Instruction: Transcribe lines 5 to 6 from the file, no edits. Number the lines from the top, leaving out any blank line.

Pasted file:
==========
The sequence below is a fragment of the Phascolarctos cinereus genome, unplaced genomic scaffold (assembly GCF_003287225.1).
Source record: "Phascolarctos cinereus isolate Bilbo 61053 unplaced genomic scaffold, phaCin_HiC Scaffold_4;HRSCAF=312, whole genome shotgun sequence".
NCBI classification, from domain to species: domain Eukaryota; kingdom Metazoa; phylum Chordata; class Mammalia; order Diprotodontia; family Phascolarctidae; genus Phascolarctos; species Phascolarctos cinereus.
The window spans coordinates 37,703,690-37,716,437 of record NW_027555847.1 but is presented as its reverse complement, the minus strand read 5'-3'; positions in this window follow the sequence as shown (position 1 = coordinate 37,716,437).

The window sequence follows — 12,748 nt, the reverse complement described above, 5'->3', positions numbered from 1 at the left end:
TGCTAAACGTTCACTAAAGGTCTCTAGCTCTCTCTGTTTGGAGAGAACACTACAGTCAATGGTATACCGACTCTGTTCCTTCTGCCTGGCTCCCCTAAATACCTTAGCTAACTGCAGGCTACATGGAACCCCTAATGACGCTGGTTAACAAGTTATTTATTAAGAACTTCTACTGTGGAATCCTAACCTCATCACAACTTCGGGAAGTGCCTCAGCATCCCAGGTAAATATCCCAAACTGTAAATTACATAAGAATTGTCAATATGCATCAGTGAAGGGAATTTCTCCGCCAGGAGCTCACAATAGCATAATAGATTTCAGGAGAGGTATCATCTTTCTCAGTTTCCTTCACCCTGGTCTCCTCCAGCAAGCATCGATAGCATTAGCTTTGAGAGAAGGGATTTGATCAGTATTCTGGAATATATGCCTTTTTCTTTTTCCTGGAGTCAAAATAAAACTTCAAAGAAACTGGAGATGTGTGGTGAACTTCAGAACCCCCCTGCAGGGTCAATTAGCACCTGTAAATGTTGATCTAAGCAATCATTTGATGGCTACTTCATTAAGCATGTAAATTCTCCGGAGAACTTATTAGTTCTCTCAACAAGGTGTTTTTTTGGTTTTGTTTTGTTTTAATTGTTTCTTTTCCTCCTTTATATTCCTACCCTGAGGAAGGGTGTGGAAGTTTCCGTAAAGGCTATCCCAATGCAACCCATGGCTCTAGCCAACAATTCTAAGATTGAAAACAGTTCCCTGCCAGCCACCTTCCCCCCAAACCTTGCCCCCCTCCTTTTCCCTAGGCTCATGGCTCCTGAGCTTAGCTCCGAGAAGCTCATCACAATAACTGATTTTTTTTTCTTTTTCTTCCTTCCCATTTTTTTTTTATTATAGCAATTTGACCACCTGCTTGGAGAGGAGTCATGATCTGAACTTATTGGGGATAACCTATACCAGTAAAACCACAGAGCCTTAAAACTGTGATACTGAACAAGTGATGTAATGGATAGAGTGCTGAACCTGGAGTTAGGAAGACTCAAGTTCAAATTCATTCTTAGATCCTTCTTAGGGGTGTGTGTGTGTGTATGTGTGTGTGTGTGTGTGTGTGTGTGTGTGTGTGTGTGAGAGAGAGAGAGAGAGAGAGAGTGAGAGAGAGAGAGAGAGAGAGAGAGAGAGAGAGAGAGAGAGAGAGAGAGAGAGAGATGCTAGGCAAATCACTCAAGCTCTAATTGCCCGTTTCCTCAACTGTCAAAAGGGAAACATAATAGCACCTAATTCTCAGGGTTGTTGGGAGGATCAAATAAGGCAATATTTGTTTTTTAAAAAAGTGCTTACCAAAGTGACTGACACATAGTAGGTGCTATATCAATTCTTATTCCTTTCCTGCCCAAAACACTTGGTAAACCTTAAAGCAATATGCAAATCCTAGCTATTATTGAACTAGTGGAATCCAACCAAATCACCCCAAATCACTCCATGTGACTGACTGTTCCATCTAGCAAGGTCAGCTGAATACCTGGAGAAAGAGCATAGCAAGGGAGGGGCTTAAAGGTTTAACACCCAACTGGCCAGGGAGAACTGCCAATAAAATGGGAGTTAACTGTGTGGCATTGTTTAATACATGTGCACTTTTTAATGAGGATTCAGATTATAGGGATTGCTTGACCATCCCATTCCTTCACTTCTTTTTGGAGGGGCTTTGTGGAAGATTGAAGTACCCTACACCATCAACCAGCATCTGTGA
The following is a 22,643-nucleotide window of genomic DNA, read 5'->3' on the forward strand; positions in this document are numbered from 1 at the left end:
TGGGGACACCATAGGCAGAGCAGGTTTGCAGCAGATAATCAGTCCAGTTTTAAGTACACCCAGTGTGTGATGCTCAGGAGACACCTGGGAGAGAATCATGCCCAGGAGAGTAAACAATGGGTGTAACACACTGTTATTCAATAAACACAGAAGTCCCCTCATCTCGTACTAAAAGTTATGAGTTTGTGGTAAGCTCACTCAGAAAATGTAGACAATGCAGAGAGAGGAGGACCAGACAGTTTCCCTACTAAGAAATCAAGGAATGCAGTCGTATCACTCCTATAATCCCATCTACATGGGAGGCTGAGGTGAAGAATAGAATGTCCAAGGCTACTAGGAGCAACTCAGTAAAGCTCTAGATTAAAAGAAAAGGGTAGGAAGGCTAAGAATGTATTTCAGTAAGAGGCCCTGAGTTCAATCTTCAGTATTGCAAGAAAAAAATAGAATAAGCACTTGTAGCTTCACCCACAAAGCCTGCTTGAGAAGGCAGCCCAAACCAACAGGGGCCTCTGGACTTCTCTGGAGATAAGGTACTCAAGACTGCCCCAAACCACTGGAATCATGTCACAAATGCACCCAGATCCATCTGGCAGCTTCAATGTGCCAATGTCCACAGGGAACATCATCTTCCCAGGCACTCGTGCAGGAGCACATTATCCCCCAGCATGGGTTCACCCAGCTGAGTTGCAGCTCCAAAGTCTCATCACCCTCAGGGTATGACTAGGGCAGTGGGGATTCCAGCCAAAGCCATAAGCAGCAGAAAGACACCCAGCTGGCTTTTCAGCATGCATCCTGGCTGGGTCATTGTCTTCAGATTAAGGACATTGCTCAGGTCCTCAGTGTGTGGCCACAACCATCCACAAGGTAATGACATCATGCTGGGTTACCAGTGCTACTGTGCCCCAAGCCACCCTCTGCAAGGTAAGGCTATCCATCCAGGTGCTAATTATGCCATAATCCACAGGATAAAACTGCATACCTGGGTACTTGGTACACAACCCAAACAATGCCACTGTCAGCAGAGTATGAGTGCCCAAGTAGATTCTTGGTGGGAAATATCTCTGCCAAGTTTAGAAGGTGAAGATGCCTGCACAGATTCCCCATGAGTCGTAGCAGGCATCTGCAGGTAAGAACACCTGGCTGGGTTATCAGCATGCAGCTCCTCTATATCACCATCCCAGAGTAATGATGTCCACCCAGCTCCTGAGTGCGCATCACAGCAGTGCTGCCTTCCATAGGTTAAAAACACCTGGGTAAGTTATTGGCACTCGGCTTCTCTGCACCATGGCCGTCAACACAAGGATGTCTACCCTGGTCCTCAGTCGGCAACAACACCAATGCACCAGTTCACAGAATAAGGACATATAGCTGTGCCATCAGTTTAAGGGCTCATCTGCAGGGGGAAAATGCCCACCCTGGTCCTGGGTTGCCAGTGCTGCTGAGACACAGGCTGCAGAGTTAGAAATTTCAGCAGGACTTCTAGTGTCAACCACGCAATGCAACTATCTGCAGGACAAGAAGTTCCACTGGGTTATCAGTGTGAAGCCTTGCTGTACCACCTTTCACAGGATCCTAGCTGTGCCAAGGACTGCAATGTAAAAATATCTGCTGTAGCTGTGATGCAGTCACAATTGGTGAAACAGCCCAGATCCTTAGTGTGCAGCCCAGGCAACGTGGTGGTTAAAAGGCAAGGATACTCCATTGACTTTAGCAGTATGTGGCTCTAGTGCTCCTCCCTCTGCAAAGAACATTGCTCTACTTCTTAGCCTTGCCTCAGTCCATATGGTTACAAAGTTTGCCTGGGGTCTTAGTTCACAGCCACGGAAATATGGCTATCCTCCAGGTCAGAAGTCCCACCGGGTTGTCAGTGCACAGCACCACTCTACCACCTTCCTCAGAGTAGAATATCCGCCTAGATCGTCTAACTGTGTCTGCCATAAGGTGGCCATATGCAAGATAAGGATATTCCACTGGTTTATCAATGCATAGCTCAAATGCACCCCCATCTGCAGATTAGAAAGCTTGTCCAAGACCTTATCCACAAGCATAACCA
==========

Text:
The window sequence follows — 12,748 nt, the reverse complement described above, 5'->3', positions numbered from 1 at the left end:
TGCTAAACGTTCACTAAAGGTCTCTAGCTCTCTCTGTTTGGAGAGAACACTACAGTCAATGGTATACCGACTCTGTTCCTTCTGCCTGGCTCCCCTAAATACCTTAGCTAACTGCAGGCTACATGGAACCCCTAATGACGCTGGTTAACAAGTTATTTATTAAGAACTTCTACTGTGGAATCCTAACCTCATCACAACTTCGGGAAGTGCCTCAGCATCCCAGGTAAATATCCCAAACTGTAAATTACATAAGAATTGTCAATATGCATCAGTGAAGGGAATTTCTCCGCCAGGAGCTCACAATAGCATAATAGATTTCAGGAGAGGTATCATCTTTCTCAGTTTCCTTCACCCTGGTCTCCTCCAGCAAGCATCGATAGCATTAGCTTTGAGAGAAGGGATTTGATCAGTATTCTGGAATATATGCCTTTTTCTTTTTCCTGGAGTCAAAATAAAACTTCAAAGAAACTGGAGATGTGTGGTGAACTTCAGAACCCCCCTGCAGGGTCAATTAGCACCTGTAAATGTTGATCTAAGCAATCATTTGATGGCTACTTCATTAAGCATGTAAATTCTCCGGAGAACTTATTAGTTCTCTCAACAAGGTGTTTTTTTGGTTTTGTTTTGTTTTAATTGTTTCTTTTCCTCCTTTATATTCCTACCCTGAGGAAGGGTGTGGAAGTTTCCGTAAAGGCTATCCCAATGCAACCCATGGCTCTAGCCAACAATTCTAAGATTGAAAACAGTTCCCTGCCAGCCACCTTCCCCCCAAACCTTGCCCCCCTCCTTTTCCCTAGGCTCATGGCTCCTGAGCTTAGCTCCGAGAAGCTCATCACAATAACTGATTTTTTTTTCTTTTTCTTCCTTCCCATTTTTTTTTTATTATAGCAATTTGACCACCTGCTTGGAGAGGAGTCATGATCTGAACTTATTGGGGATAACCTATACCAGTAAAACCACAGAGCCTTAAAACTGTGATACTGAACAAGTGATGTAATGGATAGAGTGCTGAACCTGGAGTTAGGAAGACTCAAGTTCAAATTCATTCTTAGATCCTTCTTAGGGGTGTGTGTGTGTGTATGTGTGTGTGTGTGTGTGTGTGTGTGTGTGTGTGTGTGAGAGAGAGAGAGAGAGAGAGAGTGAGAGAGAGAGAGAGAGAGAGAGAGAGAGAGAGAGAGAGAGAGAGAGAGAGAGAGATGCTAGGCAAATCACTCAAGCTCTAATTGCCCGTTTCCTCAACTGTCAAAAGGGAAACATAATAGCACCTAATTCTCAGGGTTGTTGGGAGGATCAAATAAGGCAATATTTGTTTTTTAAAAAAGTGCTTACCAAAGTGACTGACACATAGTAGGTGCTATATCAATTCTTATTCCTTTCCTGCCCAAAACACTTGGTAAACCTTAAAGCAATATGCAAATCCTAGCTATTATTGAACTAGTGGAATCCAACCAAATCACCCCAAATCACTCCATGTGACTGACTGTTCCATCTAGCAAGGTCAGCTGAATACCTGGAGAAAGAGCATAGCAAGGGAGGGGCTTAAAGGTTTAACACCCAACTGGCCAGGGAGAACTGCCAATAAAATGGGAGTTAACTGTGTGGCATTGTTTAATACATGTGCACTTTTTAATGAGGATTCAGATTATAGGGATTGCTTGACCATCCCATTCCTTCACTTCTTTTTGGAGGGGCTTTGTGGAAGATTGAAGTACCCTACACCATCAACCAGCATCTGTGA